The EFC Writer – Let’s Get You Published

A technological explosion not seen since the invention of the printing press provides writers with more opportunities to get their story in front of readers faster than ever before.

I interviewed two recently published authors:  Lyssa Layne, who self-published Love is a Fire, and Susan Sofayov, who wrote Defective and published through Blue Opal Publishing. What’s their key to success?

Both writers point to the three most important considerations for writers before sending a manuscript to a publisher or uploading on your own:

  1. Edit
  2. Edit
  3. You guessed it, edit.

Layne says, “Don’t try to proofread on your own, get as many sets of eyes on your work as possible.”

And don’t get your mom or best friend to read it. Consider hiring a professional editor. They’re trained to point out every typo, lost plot line, and even pick apart what names you choose for your favorite characters. If you can survive that kind of scrutiny, you’re ready to send it out.

Sofayov drives this point home, saying, “Critique partners/groups are paramount to success.”

Another suggestion from our authors is to have a marketing plan in place before the book comes out. Sofayov wishes she, “. . . would have been more aggressive two to three months in advance, creating my own marketing plan . . . Like any other product, books do not sell themselves.”

Blogging and submitting to short story contests are good ways to gain experience, build a fan base, and win serious bragging rights before you hit send on that final manuscript.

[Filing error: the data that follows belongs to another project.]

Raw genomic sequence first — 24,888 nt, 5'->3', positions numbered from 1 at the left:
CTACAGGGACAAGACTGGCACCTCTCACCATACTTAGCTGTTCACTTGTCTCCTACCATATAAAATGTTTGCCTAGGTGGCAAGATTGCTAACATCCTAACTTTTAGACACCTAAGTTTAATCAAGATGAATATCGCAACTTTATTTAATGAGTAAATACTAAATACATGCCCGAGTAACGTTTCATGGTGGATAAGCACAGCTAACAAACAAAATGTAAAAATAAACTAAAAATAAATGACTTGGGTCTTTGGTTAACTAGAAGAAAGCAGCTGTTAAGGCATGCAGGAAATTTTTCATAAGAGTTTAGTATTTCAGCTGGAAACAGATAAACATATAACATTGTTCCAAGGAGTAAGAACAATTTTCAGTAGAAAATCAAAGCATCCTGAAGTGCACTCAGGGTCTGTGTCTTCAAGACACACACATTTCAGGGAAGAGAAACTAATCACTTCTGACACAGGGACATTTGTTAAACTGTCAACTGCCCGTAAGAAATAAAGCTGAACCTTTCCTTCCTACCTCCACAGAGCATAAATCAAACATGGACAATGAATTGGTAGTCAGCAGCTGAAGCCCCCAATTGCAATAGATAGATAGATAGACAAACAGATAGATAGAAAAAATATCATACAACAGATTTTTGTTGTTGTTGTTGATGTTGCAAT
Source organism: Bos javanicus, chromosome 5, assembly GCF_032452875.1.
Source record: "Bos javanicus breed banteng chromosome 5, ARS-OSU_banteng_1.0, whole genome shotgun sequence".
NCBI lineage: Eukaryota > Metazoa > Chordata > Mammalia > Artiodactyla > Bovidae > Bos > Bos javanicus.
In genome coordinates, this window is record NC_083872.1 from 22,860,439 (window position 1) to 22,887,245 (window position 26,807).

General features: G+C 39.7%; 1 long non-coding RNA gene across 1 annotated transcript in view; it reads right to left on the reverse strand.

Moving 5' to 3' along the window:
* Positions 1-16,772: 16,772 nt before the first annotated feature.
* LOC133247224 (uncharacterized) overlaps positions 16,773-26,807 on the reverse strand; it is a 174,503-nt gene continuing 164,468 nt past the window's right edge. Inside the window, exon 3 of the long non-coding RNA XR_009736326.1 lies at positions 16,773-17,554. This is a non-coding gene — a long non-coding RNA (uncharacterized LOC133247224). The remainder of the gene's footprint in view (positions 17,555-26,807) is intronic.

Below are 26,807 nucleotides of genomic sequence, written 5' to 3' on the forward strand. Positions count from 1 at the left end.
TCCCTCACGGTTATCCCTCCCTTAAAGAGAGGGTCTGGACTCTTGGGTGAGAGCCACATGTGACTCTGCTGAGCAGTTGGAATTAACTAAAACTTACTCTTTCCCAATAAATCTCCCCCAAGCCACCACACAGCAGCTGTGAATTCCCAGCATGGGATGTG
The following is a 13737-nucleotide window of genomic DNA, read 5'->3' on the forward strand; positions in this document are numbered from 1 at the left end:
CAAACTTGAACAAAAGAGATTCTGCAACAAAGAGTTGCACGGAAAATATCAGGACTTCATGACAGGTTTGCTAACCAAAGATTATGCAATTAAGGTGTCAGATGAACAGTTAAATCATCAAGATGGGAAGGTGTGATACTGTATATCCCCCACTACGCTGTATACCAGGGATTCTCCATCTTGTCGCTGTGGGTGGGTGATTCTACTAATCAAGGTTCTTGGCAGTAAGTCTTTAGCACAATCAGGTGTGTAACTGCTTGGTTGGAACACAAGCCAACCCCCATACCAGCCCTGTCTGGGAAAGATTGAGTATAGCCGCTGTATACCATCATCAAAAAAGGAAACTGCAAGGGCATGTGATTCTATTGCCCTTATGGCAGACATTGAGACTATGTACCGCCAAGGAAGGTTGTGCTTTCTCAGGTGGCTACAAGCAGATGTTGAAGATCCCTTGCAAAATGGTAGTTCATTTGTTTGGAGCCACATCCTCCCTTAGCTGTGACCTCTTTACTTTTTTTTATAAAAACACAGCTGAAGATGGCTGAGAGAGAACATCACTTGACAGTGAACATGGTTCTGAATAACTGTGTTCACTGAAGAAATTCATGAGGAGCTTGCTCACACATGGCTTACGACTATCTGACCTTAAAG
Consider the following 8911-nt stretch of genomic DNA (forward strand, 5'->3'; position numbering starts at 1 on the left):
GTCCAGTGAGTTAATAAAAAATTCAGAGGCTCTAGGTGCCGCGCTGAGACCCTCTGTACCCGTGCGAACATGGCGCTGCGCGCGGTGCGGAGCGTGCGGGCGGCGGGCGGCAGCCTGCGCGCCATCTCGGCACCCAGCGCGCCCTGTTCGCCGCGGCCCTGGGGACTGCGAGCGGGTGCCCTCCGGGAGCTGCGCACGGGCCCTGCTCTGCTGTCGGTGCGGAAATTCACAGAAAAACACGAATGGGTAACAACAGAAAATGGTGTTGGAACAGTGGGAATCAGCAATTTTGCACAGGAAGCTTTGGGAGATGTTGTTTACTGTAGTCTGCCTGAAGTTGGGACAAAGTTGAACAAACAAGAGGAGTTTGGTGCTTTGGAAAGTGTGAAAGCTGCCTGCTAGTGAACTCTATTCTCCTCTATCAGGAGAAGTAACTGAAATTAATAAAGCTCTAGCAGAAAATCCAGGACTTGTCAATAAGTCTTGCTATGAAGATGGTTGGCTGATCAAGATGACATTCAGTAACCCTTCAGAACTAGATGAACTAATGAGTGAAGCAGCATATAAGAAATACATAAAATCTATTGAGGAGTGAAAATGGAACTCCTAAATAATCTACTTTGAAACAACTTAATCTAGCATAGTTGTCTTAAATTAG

After the title is released, blog tours, reviews, and mini-workshops can put your book in front of a potential audience.

Got a story sitting on your computer? Let’s get it out there. It sounds simple, but don’t be fooled. Publishing a book is a lot of hard work that usually requires a team of professionals to edit, build a fan base, and market your product.

We want to hear from you.

Are you hoping to get published? What’s your plan to get your story in front of readers?

Already published? What tips do you have for your unpublished writer friends?




  1. Good advice. There’s a lot more to publishing a book than just writing it. Editing is important, but so is marketing it, and creating buzz for it. I’m not an author, but I have been following authors on social media, I would suggest checking out your fave authors, helping them promote to find out what works and what doesn’t as well as bloggers. With a solid network, they’ll be happy to help you promote your book.

  2. Be on the look out for next month’s post. EFC writer topic: Be Bold.